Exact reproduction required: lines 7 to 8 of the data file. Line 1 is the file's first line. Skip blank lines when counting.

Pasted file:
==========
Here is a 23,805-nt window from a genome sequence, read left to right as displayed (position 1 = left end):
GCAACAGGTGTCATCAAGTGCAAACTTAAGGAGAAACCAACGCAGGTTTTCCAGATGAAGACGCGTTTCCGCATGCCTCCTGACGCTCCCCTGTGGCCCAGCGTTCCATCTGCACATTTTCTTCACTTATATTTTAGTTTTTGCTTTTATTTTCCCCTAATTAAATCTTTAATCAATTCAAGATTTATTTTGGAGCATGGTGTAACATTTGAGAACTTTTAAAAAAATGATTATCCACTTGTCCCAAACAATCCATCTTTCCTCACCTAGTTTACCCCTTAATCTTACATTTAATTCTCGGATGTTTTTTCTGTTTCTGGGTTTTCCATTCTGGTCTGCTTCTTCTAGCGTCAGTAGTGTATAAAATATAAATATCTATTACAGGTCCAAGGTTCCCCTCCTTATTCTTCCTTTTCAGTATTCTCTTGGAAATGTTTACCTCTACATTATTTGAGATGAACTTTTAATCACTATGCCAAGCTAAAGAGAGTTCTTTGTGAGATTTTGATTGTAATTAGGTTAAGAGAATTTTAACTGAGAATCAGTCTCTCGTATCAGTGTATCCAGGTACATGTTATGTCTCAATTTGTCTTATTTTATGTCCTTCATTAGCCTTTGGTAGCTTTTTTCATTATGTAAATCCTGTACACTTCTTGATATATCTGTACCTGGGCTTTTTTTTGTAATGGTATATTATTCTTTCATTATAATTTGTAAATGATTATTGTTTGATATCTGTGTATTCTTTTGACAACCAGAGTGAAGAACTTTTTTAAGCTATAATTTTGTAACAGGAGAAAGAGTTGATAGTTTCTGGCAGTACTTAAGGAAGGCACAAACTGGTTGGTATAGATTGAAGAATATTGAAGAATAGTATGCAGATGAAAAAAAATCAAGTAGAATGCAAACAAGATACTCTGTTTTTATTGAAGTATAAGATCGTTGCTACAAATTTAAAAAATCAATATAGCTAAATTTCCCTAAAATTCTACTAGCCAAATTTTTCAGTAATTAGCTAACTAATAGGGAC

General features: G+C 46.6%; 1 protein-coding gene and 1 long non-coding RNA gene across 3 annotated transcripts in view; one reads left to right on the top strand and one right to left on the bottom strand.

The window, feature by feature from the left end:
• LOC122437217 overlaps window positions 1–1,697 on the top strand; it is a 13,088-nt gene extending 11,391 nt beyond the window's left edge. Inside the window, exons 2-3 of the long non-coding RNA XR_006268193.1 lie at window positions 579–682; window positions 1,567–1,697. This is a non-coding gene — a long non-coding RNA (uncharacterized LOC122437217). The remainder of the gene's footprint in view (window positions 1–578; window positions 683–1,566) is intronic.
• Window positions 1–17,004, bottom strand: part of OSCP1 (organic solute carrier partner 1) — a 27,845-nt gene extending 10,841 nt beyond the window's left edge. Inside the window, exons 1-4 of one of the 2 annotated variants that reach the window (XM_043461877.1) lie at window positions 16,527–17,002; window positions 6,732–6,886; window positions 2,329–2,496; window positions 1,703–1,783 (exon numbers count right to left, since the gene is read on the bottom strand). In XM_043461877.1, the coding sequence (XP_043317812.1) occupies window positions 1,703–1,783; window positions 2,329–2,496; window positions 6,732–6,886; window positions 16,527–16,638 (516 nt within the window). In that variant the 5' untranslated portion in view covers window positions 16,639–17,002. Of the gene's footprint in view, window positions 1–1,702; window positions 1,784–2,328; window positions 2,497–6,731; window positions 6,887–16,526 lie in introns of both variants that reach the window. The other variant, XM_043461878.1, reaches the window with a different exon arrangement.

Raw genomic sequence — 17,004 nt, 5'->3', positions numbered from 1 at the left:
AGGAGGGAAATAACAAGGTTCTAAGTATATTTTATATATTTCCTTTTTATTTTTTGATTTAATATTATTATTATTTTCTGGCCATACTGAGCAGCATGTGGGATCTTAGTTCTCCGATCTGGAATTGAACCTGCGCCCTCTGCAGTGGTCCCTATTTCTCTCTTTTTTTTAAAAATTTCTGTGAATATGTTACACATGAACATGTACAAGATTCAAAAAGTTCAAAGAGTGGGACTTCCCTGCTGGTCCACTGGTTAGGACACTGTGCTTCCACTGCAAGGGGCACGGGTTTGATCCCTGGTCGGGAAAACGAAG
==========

Raw genomic sequence — 17,004 nt, 5'->3', positions numbered from 1 at the left:
AGGAGGGAAATAACAAGGTTCTAAGTATATTTTATATATTTCCTTTTTATTTTTTGATTTAATATTATTATTATTTTCTGGCCATACTGAGCAGCATGTGGGATCTTAGTTCTCCGATCTGGAATTGAACCTGCGCCCTCTGCAGTGGTCCCTATTTCTCTCTTTTTTTTAAAAATTTCTGTGAATATGTTACACATGAACATGTACAAGATTCAAAAAGTTCAAAGAGTGGGACTTCCCTGCTGGTCCACTGGTTAGGACACTGTGCTTCCACTGCAAGGGGCACGGGTTTGATCCCTGGTCGGGAAAACGAAG